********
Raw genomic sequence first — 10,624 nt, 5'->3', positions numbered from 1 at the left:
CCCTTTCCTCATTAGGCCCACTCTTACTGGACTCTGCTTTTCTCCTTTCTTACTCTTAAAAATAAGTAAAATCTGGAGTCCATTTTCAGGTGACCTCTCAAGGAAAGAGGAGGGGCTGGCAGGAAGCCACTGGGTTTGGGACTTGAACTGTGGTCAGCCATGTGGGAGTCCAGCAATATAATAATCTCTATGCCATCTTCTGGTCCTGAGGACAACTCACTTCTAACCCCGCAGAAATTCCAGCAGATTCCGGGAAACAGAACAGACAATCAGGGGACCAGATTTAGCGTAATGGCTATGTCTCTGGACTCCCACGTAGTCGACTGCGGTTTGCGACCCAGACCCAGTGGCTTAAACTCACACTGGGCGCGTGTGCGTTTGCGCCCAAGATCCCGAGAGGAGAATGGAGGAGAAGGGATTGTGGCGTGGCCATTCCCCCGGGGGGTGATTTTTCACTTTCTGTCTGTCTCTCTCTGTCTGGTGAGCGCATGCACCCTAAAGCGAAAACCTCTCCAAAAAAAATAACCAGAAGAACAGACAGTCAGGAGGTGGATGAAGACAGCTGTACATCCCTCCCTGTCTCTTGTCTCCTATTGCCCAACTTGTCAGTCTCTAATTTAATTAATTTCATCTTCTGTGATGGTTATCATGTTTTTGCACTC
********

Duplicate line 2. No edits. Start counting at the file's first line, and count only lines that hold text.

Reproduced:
CCCTTTCCTCATTAGGCCCACTCTTACTGGACTCTGCTTTTCTCCTTTCTTACTCTTAAAAATAAGTAAAATCTGGAGTCCATTTTCAGGTGACCTCTCAAGGAAAGAGGAGGGGCTGGCAGGAAGCCACTGGGTTTGGGACTTGAACTGTGGTCAGCCATGTGGGAGTCCAGCAATATAATAATCTCTATGCCATCTTCTGGTCCTGAGGACAACTCACTTCTAACCCCGCAGAAATTCCAGCAGATTCCGGGAAACAGAACAGACAATCAGGGGACCAGATTTAGCGTAATGGCTATGTCTCTGGACTCCCACGTAGTCGACTGCGGTTTGCGACCCAGACCCAGTGGCTTAAACTCACACTGGGCGCGTGTGCGTTTGCGCCCAAGATCCCGAGAGGAGAATGGAGGAGAAGGGATTGTGGCGTGGCCATTCCCCCGGGGGGTGATTTTTCACTTTCTGTCTGTCTCTCTCTGTCTGGTGAGCGCATGCACCCTAAAGCGAAAACCTCTCCAAAAAAAATAACCAGAAGAACAGACAGTCAGGAGGTGGATGAAGACAGCTGTACATCCCTCCCTGTCTCTTGTCTCCTATTGCCCAACTTGTCAGTCTCTAATTTAATTAATTTCATCTTCTGTGATGGTTATCATGTTTTTGCACTC